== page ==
Around about 11:30 the sub came to the surface and the destroyers started shooting at him, and he submerged. They made a depth charge attack and they held contact until 2:30. At that time we lost contact. Captain Dunn launched me [i.e., launched him in his aircraft from the carrier] to go out and see if I could relocate the sub, or least keep him under the water until daybreak, when we could start a more thorough search for him. So I went out and threw an expanded square [for searching the ocean] around the place where he submerged after the destroyer attack and he was definitely under the water all night, and the next morning I found a lot of oil slicks in the area. So I started investigating all the likely looking ones with sonic buoys and then about 8:30 I found one that had a submarine under it, so I called for the destroyers. The destroyers came over and immediately made contact. About this time I was about out of gas and had to land and get more gas, and Lieutenant Ogle relieved me [in his aircraft flying over that patrol area].

The destroyers attacked, continued depth charge attack until about 11:30 when the submarine gave up and came to the surface. We had two fighters that were flying over the ship just for such an occasion as that. They immediately attacked with all guns blazing, and the destroyers attacked with their gun fire, and the submarine [commander] gave up, abandoned ship and [the submarine] sank [on 13 Dec 1943].

In this particular attack we got 46 prisoners, including the Captain [Hermann Hoffmann], the Executive Officer, the Engineering Officer and one midshipman, and 42 ratings [submarine crewmen of various skills and ranks]. The morale of this crew seemed to be very high. The men were all young, healthy looking and after the battle they'd had they were pretty tired, but their morale was pretty high, they came up fighting, they did not give up [although 13 crew members were killed in this attack]. A very good indication of the fact that the morale in Germany is [was] not killed yet.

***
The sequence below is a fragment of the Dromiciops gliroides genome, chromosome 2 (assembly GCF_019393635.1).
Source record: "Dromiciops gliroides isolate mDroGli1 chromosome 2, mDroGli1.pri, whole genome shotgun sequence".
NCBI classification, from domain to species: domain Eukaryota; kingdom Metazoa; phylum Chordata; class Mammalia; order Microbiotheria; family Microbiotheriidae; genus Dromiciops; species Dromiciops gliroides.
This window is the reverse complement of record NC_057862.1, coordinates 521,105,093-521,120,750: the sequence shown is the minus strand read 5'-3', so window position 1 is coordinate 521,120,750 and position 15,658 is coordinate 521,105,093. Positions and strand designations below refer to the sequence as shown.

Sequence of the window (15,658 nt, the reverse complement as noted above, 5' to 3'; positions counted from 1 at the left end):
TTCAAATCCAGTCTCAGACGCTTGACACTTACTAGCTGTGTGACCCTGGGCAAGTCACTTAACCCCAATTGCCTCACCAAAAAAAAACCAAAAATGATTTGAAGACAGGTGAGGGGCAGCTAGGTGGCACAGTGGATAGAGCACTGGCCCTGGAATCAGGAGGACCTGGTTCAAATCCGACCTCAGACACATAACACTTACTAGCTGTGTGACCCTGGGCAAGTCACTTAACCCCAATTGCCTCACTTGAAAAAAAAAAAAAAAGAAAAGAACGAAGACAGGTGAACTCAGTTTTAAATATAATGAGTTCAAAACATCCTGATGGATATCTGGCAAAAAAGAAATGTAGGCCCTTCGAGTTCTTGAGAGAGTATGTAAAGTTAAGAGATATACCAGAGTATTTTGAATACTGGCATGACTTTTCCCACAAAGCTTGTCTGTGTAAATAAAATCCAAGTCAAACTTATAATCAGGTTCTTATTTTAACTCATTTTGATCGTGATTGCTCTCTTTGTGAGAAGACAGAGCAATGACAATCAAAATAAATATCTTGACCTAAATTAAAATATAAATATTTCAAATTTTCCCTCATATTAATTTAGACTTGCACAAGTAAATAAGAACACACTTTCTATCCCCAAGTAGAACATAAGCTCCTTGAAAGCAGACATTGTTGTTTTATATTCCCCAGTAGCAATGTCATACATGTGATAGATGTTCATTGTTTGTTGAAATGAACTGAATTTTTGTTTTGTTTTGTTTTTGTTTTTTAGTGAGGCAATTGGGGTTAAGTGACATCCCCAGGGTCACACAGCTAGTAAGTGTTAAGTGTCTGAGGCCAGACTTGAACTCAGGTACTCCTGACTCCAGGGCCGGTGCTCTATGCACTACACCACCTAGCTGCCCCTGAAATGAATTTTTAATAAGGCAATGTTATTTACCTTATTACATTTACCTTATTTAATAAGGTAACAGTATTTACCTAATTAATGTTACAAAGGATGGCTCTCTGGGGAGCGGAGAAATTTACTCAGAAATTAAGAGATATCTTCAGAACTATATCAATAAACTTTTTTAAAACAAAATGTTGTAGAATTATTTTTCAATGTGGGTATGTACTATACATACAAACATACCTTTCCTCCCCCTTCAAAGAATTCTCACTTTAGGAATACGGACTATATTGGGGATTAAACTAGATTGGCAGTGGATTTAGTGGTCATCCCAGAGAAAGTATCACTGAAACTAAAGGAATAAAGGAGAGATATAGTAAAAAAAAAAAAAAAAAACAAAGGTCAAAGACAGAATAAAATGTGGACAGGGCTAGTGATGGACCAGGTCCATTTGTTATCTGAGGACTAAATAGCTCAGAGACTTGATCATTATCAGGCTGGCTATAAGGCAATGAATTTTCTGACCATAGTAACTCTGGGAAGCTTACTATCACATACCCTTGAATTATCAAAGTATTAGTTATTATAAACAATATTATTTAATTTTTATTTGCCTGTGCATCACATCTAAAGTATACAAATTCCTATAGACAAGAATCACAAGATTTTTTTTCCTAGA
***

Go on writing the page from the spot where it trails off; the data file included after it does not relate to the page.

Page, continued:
The next attack was actually the most dramatic of any attack we made. It was interesting due to the fact that the boy [U.S. pilot] who made the sighting did not realize that his transmission was going on the air and he was setting out there wondering what to do and didn't know that the ship knew that there was anything out there and he had expended his charge and he was in kind of a spot. We just sat there and let him keep shooting at them [the German U-boat] until the ship [approached], [and] the attack group finally got out there. Actually what had happened was his transmitter [antenna,] which was struck down but was working fine, the ship got the report the first time he sent it and immediately launched an attack group which consisted of myself, Lieutenant Kenneth Hance, who is now a squadron commander, and Ensign Goodwin and Lieutenant Cookroft.

We flew 70 miles to the attack, and attacked at 1330. We sent two fighters in with Goodwin, ahead of Goodwin, who had 4 depth charges in his plane's armament, and he went straight in and made a fore and aft attack [an attack made along the long axis of the submarine's hull]. The submarine was heading just about directly towards him and he made a perfect straddle [depth charges landed on either side of the submarine's hull], a beautiful straddle and I came around from 120 degrees [from north, or 0 degrees] about on his starboard quarter [right rear side] and made my attack, and my first two depth charges dropped slightly over [above the point of aim] and I immediately went into a sharp turn and the submarine started to submerge, and so I came back and dropped the rest of my ordnance on it. At the same time the pilot who made the original contact came in and dropped the ordnance he had left. The submarine came back to the surface, although he was hit pretty bad, and the submarine came back to the surface. Both my second [ordnance] drop, LeRoy's second drop, hit right on his stern and completely broke him in two. The destroyers got into the area about two and half to three hours later. They found a shoe with a foot in it, and lung tissue and kidneys, life belt, a few and various and Sundry other things, pieces of wood with numbers on them, very definite evidence of a kill. That's about the sum and substance of the cruises made on the Bogue. Got back to Norfolk on the 29th of December [1943]. All in all a very successful cruise.

That was the 29th of December 1943?

Lieutenant Bradshaw:
That's right, that is correct.